Asma Hasan begins her book Red, White, and Muslim with a quick note to the reader and the following quote from the Qur’ an:
It may be that God will grant love and friendship between you and those who you now hold as enemies. For God has power over all things; and God is Oft-Forgiving, Most Merciful.
I love that Oft-Forgiving and Most Merciful are capitalized. It is as if these human qualities are alternative names for God themselves. I wonder how Western culture might be different if “we” worshipped Oft-Forgiving instead of Jesus and the Christian god (I have a hard time understanding the necessity of a crucifixion if REAL forgiveness is involved)?
I love the idea of the personification and embodiment of benevolent emotions in a god. Pantheistic and Pagan religions and traditions do this almost by definition. One of my favorite Buddhist deities is Avalokiteśvara. This god (Boddhisatva–more like a deified saint) hears the cries of sentient beings, and works tirelessly to help those who call upon his name. Avalokiteśvara has 33 different manifestations (including both genders) and each of these manifestations exist to suit the mind of the various individuals with which the god interacts. Avalokiteśvara is most often portrayed with multiple arms (with as many as a thousand) each willing and ready to dispense comfort and aid to those in need.
While I am rather suspicious of seemingly codependent “celestial bellhops” I do think that the idea of a god as an archetype/manifestation of human emotion has been quite helpful as a schema to help us order our understanding of ourselves and each other. I also think that the deification of these human attributes has helped us foster and emulate altruistic ideals. The Roman pagans seemed particularly adept at imagining these characters. I suspect that an unfortunate side-affect of abrahamic monotheism is that while God is given different names that coincide with certain imagined attributes, these names are often overshadowed by the perceived awful omnipotence of the numinous.
Those of you who know me well know that I tend to be harshly critical of religious practice. Some of you might misunderstand my criticism and believe that I am critical of all religion. This is not the case. Unlike my favorite
curmudgeon atheist authors Richard Dawkins and Christopher Hitchens I believe that humanity should be grateful for our religious traditions and knowledge. It is within the world’s religions that we find the stories that expose our historical state-of-mind. Essentially our ancestor’s psychological meanderings and journeys are all contained within our religions. It is in our holy books that we find hope for redemption, thrilling hopes, and our darkest fears. However generally I remain quite aligned with Dawkins and Hitchens about the contemporary practice of religion being superfluous and even psychologically harmful. I believe that religion should be explored and discussed, valued and questioned, but NEVER practiced (my glib apologies to those of you who do).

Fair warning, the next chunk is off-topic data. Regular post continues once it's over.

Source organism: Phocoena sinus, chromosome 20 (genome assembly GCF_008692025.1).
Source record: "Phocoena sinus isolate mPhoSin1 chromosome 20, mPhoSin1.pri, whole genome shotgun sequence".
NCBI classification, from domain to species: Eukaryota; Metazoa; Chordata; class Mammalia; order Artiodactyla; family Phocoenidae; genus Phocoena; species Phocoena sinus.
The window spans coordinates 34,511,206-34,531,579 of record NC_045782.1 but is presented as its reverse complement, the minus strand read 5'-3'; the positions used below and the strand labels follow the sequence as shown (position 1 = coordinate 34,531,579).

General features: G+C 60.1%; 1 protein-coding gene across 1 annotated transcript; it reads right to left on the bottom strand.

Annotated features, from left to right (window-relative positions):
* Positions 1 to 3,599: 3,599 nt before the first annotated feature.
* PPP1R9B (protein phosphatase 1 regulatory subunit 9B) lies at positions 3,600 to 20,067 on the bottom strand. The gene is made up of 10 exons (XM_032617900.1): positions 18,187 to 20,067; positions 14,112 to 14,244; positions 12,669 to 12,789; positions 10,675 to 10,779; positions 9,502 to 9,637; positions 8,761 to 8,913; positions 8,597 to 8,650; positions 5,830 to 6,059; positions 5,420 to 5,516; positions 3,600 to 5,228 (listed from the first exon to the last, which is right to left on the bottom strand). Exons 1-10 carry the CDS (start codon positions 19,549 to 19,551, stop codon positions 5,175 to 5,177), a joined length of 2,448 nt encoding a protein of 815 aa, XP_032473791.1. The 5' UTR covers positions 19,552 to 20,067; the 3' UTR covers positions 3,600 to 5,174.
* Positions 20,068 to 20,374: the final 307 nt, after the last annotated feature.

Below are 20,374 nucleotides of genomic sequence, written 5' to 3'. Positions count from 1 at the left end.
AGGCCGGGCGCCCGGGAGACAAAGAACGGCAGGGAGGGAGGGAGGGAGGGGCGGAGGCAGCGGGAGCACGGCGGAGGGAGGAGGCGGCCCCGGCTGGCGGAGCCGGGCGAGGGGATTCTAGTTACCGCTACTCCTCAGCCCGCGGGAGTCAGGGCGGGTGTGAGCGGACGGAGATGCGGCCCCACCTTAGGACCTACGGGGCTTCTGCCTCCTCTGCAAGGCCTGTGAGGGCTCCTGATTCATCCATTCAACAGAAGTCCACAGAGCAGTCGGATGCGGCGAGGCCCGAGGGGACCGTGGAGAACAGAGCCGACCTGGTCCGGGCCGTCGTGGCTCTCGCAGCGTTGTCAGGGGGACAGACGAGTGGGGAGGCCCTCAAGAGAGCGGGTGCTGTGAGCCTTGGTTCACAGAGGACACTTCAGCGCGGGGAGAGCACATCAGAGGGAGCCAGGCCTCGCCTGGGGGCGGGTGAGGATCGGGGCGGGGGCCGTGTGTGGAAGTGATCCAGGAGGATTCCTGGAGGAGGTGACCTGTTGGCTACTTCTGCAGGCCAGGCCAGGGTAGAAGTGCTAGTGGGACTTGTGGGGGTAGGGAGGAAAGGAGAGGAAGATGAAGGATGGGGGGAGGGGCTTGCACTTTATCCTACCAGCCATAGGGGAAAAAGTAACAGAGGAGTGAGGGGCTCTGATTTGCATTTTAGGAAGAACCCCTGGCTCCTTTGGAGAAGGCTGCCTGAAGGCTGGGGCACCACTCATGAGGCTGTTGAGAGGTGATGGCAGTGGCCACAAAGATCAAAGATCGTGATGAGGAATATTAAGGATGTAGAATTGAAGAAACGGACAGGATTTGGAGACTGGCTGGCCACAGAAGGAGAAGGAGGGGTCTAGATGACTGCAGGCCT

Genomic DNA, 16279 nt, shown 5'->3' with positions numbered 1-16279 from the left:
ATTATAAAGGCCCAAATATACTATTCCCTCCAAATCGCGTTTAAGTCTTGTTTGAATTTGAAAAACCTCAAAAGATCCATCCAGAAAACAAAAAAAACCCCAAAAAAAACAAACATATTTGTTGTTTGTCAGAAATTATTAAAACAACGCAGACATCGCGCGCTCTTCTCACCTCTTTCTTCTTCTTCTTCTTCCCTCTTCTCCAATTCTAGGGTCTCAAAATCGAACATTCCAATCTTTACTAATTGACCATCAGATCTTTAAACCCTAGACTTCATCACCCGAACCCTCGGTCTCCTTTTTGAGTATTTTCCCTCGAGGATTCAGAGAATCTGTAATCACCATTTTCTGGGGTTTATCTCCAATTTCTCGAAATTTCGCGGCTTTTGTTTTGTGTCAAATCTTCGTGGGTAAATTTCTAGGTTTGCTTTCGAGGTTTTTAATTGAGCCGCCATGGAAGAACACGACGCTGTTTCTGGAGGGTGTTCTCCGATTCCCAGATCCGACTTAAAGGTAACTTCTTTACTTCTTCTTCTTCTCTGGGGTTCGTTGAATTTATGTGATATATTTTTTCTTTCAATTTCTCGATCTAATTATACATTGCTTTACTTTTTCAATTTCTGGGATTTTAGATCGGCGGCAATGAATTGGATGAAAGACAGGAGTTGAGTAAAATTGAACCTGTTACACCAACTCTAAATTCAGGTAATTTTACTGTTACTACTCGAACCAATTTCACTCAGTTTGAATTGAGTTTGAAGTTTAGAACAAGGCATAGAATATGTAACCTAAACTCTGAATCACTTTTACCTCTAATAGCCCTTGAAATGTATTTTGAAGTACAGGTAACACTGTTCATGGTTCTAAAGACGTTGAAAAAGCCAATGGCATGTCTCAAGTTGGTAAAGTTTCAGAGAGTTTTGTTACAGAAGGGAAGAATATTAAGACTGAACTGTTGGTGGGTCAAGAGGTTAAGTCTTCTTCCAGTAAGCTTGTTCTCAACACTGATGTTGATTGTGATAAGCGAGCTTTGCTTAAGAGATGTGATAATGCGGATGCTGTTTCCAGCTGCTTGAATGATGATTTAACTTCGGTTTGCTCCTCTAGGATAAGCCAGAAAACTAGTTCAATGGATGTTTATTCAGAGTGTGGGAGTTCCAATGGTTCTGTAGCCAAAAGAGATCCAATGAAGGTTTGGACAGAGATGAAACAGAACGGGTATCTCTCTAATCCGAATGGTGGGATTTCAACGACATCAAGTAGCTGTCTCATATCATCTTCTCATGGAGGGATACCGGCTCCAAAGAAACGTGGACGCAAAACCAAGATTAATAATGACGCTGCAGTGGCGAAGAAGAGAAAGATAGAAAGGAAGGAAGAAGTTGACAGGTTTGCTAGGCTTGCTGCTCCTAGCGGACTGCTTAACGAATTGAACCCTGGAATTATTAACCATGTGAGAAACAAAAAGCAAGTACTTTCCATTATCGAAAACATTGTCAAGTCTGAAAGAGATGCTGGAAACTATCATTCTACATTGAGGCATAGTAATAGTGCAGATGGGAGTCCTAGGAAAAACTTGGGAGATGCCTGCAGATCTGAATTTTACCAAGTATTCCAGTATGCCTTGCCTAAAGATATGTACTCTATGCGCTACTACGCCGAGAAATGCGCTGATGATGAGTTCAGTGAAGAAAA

Red, White, and Muslim is a beautiful book with an annoying proselytizing flavor. Hasan’s passion is likeable and very accessible. She adeptly portrays the humanity and beautiful commonness of the average muslim. Her description of her American family is like that of any other. Their is a welcoming familiarity in her description of her relatives and family events. Additionally, her description of various Islamic sects is informative and rather orienting for an average American accustomed to a media that tends to . Yet, despite an admirable effort the reader will most likely be disappointed (because Hasan is so like able) when she fails to convince us of the virtues of some of the more restrictive Islamic practices. Hasan’s desire for Islam to be a feminist friendly practice is endearing but naive. Her earnest explanation for the Qur’an’s mandate that daughters receive half of the inheritance that their sons receive is downright uncomfortable in it’s ridiculousness. Still, her effort is appreciated and her informal language and descriptions are captivating. The reader almost wants there to be veracity to her claims.
Red, White, and Muslim is a great read–especially for those of us who might be a bit uncomfortable with our own prejudices and ignorance about those who practice Islam. I look forward to the day when more of us are able to call each other friend instead of enemy. May whatever diety, philosophy or creed you follow grant you the wisdom to choose friendship over enmity.